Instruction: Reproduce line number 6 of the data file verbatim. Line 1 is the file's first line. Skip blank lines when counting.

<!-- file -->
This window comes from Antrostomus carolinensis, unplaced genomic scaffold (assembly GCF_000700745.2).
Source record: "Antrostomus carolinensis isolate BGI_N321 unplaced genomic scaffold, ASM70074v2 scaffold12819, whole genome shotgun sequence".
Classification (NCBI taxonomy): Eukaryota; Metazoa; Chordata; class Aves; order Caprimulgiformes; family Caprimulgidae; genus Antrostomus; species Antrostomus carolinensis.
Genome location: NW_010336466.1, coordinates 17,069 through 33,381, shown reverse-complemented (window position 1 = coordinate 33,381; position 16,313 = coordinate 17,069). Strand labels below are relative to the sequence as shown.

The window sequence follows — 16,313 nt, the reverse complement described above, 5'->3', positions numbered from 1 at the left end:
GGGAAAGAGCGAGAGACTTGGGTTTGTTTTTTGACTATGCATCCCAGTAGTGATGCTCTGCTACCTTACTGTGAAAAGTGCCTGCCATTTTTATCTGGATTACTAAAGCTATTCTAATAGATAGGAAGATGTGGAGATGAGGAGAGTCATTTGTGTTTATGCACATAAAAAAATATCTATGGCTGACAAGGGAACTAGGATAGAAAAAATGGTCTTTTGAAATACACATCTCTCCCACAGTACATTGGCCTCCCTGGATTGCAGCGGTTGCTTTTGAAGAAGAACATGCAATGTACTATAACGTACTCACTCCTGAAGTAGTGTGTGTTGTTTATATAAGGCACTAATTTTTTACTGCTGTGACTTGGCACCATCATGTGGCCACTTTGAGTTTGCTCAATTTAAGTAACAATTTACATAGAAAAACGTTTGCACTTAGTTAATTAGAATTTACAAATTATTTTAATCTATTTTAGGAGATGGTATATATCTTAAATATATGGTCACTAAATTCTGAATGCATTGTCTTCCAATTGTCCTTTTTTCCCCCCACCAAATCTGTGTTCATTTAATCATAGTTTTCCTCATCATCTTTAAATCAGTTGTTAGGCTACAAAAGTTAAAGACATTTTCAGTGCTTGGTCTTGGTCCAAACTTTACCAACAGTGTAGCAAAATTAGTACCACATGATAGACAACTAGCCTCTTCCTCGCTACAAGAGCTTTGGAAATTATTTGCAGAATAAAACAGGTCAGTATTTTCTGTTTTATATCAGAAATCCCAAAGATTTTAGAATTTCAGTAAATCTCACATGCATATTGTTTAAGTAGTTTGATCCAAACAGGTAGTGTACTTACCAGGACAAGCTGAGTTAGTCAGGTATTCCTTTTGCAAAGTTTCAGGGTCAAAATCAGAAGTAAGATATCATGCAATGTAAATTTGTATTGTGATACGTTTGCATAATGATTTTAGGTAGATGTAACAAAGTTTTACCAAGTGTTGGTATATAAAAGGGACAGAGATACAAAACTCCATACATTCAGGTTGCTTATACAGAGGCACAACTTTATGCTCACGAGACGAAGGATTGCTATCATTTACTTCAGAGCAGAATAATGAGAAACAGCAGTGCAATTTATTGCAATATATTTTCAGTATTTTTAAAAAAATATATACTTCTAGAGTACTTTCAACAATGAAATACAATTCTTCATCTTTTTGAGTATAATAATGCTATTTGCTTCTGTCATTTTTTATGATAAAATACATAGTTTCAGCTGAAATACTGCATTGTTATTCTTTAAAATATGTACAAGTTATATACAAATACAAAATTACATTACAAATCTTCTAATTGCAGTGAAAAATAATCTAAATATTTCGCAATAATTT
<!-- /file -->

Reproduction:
GGGAAAGAGCGAGAGACTTGGGTTTGTTTTTTGACTATGCATCCCAGTAGTGATGCTCTGCTACCTTACTGTGAAAAGTGCCTGCCATTTTTATCTGGATTACTAAAGCTATTCTAATAGATAGGAAGATGTGGAGATGAGGAGAGTCATTTGTGTTTATGCACATAAAAAAATATCTATGGCTGACAAGGGAACTAGGATAGAAAAAATGGTCTTTTGAAATACACATCTCTCCCACAGTACATTGGCCTCCCTGGATTGCAGCGGTTGCTTTTGAAGAAGAACATGCAATGTACTATAACGTACTCACTCCTGAAGTAGTGTGTGTTGTTTATATAAGGCACTAATTTTTTACTGCTGTGACTTGGCACCATCATGTGGCCACTTTGAGTTTGCTCAATTTAAGTAACAATTTACATAGAAAAACGTTTGCACTTAGTTAATTAGAATTTACAAATTATTTTAATCTATTTTAGGAGATGGTATATATCTTAAATATATGGTCACTAAATTCTGAATGCATTGTCTTCCAATTGTCCTTTTTTCCCCCCACCAAATCTGTGTTCATTTAATCATAGTTTTCCTCATCATCTTTAAATCAGTTGTTAGGCTACAAAAGTTAAAGACATTTTCAGTGCTTGGTCTTGGTCCAAACTTTACCAACAGTGTAGCAAAATTAGTACCACATGATAGACAACTAGCCTCTTCCTCGCTACAAGAGCTTTGGAAATTATTTGCAGAATAAAACAGGTCAGTATTTTCTGTTTTATATCAGAAATCCCAAAGATTTTAGAATTTCAGTAAATCTCACATGCATATTGTTTAAGTAGTTTGATCCAAACAGGTAGTGTACTTACCAGGACAAGCTGAGTTAGTCAGGTATTCCTTTTGCAAAGTTTCAGGGTCAAAATCAGAAGTAAGATATCATGCAATGTAAATTTGTATTGTGATACGTTTGCATAATGATTTTAGGTAGATGTAACAAAGTTTTACCAAGTGTTGGTATATAAAAGGGACAGAGATACAAAACTCCATACATTCAGGTTGCTTATACAGAGGCACAACTTTATGCTCACGAGACGAAGGATTGCTATCATTTACTTCAGAGCAGAATAATGAGAAACAGCAGTGCAATTTATTGCAATATATTTTCAGTATTTTTAAAAAAATATATACTTCTAGAGTACTTTCAACAATGAAATACAATTCTTCATCTTTTTGAGTATAATAATGCTATTTGCTTCTGTCATTTTTTATGATAAAATACATAGTTTCAGCTGAAATACTGCATTGTTATTCTTTAAAATATGTACAAGTTATATACAAATACAAAATTACATTACAAATCTTCTAATTGCAGTGAAAAATAATCTAAATATTTCGCAATAATTT